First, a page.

UC Irvine opens a sprawling pantry as increasingly more college students wrestle with starvation

Ernest Devin Rankin, a student at UC Irvine, grew up in Anaheim on one meal a day when his disabled parents, who had six children, struggled to stretch food stamps and disability payments.

By the time he got into college, he could only afford the cheapest meal plans, serving 100 meals per neighborhood. After those meals ran out, he asked friends for help or survived with $ 1 worth of fast food burgers, tacos, and burritos.

Rankin and thousands of other UC Irvine students facing similar issues received great help on Wednesday when the university opened the largest pantry in the University of California’s 10-campus system. The 1,800 square meter FRESH Basic Needs Hub houses shelves with canned and dried food, refrigerators for chilled and frozen items, toiletries and a kitchenette with mixers, a fan oven, microwave and coffee maker. It is a spacious place with areas for students to sit and talk. If they want, they can read cookbooks or take home one of 15 types of seeds – including pumpkin, spinach, and parsley – to try growing their own produce.

“It means to me that the world knows there are people fighting for students like me,” said Rankin, 18, who has a sophomore major in health policy and education.

The sprawling pantry is part of the UC Global Food Initiative, a three-year initiative to address the problem of food insecurity at home and abroad. A system-wide survey last year found that 4 in 10 students did not have a consistent source of high quality, nutritious food. The survey of 9,000 college students believed to be the country’s greatest focus on food security on campus found that nearly a third of those in need had difficulty studying because of hunger and that about a quarter between paying Had to choose food or education for spending and housing.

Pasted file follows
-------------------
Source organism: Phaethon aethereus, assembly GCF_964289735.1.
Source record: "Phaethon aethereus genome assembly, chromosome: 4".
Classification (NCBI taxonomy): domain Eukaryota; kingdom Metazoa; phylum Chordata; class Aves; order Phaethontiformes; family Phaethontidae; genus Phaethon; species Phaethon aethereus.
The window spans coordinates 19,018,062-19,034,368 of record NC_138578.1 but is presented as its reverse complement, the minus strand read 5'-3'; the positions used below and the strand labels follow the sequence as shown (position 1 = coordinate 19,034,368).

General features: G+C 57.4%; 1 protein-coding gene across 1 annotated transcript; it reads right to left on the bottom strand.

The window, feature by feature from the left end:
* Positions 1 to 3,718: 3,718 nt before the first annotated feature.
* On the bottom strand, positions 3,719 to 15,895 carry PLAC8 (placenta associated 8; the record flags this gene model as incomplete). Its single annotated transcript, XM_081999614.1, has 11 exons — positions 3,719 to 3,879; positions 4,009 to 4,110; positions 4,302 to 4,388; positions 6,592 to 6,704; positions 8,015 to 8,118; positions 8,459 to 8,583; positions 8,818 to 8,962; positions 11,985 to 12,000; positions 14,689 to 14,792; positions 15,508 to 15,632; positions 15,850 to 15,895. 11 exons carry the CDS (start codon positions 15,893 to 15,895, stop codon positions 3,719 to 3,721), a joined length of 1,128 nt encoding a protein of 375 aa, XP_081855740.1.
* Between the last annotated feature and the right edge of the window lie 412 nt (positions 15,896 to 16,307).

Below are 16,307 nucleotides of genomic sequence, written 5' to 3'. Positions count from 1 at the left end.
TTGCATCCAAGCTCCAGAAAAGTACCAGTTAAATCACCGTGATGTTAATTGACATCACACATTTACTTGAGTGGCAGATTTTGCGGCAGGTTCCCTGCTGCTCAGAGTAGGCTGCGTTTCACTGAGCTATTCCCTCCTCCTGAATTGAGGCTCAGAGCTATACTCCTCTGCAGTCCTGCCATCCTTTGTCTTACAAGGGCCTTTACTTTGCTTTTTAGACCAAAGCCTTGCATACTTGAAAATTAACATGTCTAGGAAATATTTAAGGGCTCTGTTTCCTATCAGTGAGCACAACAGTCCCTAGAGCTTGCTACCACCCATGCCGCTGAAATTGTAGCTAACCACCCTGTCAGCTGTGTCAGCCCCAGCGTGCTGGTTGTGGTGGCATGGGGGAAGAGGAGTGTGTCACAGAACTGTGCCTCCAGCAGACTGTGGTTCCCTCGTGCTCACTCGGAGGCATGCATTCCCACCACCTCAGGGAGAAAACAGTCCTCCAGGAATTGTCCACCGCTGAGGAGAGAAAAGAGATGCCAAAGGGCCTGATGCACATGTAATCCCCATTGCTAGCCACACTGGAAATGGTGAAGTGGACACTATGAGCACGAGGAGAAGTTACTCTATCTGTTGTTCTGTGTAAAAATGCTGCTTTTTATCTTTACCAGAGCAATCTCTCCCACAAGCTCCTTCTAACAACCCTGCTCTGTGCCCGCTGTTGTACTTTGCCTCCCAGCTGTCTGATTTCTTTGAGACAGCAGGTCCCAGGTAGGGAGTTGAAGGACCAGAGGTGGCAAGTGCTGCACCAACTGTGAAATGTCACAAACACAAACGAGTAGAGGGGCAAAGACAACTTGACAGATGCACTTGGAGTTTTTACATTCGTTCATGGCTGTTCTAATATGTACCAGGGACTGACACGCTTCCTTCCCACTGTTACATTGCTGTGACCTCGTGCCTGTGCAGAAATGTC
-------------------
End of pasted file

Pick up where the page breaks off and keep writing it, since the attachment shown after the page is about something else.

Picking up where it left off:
When the results were released last year, UC President Janet Napolitano also announced $ 3.3 million to expand the fight against malnutrition on campus. She gave each campus $ 151,000 in addition to the $ 75,000 she gave in 2015 to work on solving the problem.


Students come into the pantry as UC Irvine opens the 1,818-square-foot Fresh Basic Needs Hub.

(Allen J. Schaben / Los Angeles Times)


UC Irvine opens the Fresh Basic Needs Hub trailer as part of the largest pantry in the University of California’s 10-campus system to satisfy growing hunger among college students.

(Allen J. Schaben / Los Angeles Times)


Students will be served food during the opening of the Fresh Needs Hub at UC Irvine. The 1,818 square meter facility offers fresh, canned and packaged products, a kitchen for cooking demonstrations and space for studying and socializing.

(Allen J. Schaben / Los Angeles Times)


UC Irvine graduate Celine Qussiny (left), Mohammed Bensufia (center), third year majoring in social policy, and Nef Rogers (right), fifth year majoring in computer science, eat Vietnamese spring rolls while UC Irvine opens a new pantry for students .

(Allen J. Schaben / Los Angeles Times)


Malek Kudaimi (right) and Jessica Vanroo (center) serve Vietnamese spring rolls to UC Irvine students at the Fresh Basic Needs Hub.

(Allen J. Schaben / Los Angeles Times)

Across the system, universities have opened pantries, arranged emergency funding, planted organic gardens and participated in “Swipe Out Hunger” programs that allow students to donate extra money for their meal plans to students in need.